1. An improved O-line
  2. Ja’Marr Chase
  3. C.J. Uzomah

Without an O-line able to withstand Baltimore’s constant all-out blitzes from a Cover “Free” scheme (Cover 0), Burrow wasn’t provided with enough time to take advantage of the Ravens’ high Cover 1 and Cover 6 rates. After standing as the worst O-line in the NFL last season, the Bengals’ unit has limited the opposition to the fewest QB pressures/game this season. Take a moment to consume that turnaround. It’s a level of improvement that my old eyes have never witnessed.

I’ll discuss both Chase and Uzomah below. For Burrow, during his career, he ranks third-best with 0.56 FP/Db against Cover 1, and he’s thrown 10 TDs vs. a single INT. He ranks third-best with a 112.4 passer rating, with a 19% spike in YPA, and 21% bump in air yards/attempt. On 23% of dropbacks vs. Cover 1 over that time, he’s thrown for 28% of his yardage and 37% of his career TDs. The Ravens aren’t using Cover 1 at the same rate without Marcus Peters, but still rely on it at the 10th-highest rate.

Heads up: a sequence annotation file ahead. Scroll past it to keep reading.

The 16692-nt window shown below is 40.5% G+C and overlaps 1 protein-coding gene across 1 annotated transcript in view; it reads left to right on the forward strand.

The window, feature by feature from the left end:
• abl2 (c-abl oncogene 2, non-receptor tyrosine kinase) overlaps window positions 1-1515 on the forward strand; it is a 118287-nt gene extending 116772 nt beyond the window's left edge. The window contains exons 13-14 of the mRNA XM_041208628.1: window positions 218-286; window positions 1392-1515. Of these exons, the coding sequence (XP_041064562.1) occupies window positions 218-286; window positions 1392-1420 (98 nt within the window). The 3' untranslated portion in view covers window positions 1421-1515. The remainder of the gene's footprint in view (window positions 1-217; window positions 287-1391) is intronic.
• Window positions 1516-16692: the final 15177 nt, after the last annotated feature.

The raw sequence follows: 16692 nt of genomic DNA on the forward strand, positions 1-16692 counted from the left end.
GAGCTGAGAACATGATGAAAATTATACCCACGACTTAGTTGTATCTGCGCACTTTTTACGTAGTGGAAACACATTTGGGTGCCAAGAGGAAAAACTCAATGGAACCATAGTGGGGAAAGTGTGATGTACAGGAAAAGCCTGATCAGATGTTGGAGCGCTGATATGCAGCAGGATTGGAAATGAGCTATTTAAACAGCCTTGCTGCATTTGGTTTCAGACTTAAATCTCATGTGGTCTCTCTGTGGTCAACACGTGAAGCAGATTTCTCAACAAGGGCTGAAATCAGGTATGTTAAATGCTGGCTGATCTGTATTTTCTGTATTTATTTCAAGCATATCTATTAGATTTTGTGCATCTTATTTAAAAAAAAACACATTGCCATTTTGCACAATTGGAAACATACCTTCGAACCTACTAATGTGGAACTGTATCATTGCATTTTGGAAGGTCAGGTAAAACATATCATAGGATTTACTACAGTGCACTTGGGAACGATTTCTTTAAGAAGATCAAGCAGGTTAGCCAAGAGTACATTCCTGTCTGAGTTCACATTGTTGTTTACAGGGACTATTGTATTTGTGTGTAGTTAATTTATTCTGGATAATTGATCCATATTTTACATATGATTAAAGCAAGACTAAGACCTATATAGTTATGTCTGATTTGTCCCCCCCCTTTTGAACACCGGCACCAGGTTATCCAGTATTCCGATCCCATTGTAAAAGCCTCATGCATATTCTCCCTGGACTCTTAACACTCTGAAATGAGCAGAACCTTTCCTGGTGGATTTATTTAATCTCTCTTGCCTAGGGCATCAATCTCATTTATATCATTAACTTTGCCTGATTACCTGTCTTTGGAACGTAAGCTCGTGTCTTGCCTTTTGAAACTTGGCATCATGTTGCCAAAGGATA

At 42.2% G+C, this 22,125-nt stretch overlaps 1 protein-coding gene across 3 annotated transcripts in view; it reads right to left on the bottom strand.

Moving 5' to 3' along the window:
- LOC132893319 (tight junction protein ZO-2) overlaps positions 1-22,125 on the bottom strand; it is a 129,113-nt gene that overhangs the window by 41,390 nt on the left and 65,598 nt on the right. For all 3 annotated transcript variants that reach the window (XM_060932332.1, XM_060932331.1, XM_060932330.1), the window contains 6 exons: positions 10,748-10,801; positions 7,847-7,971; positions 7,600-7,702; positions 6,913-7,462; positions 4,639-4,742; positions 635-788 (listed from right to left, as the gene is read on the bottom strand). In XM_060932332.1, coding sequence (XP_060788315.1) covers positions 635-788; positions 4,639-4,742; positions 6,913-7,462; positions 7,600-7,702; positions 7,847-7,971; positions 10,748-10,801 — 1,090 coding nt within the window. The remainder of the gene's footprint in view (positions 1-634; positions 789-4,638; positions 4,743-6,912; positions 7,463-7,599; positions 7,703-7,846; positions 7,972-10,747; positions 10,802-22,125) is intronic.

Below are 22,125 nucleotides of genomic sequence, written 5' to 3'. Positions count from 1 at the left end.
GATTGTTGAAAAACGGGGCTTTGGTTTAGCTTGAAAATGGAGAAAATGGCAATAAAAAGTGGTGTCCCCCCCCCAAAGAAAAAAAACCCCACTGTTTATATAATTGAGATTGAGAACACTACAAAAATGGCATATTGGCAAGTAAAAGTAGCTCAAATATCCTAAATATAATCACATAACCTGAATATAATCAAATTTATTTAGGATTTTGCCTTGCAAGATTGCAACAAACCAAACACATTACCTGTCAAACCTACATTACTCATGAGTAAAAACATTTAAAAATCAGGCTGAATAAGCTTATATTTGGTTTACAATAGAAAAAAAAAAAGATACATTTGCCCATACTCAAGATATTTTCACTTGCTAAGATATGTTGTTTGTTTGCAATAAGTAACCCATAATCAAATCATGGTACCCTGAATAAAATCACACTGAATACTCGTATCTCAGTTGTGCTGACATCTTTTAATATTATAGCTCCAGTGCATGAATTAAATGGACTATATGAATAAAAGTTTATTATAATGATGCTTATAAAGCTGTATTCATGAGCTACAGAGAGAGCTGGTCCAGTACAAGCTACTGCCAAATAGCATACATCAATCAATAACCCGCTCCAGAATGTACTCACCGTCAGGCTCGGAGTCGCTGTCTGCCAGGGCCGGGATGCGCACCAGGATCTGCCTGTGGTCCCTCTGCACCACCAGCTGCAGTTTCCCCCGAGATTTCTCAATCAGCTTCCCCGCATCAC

Baltimore shifted all of those Cover 1 percentage points to Cover 6 at the eighth-highest rate. While Cover 6 is a scheme that extracts the very worst out of most NFL QBs, Burrow ranks 11th-best with 0.37 FP/Db. He’s been so comfortable working across from the shell that splits half of the defense into a Cover 4 and the other into a Cover 2 (4 + 2 = 6) that Matthew Stafford is the only other QB during the last three years to throw for at least 10% of total yards against the scheme. NFL defenses average 17.1 QB pressures/game. The ‘21 Ravens are averaging 17.2, with 10-or-fewer in four games. If they can’t get consistent pressure on Burrow, upset action will be brewing in the pot.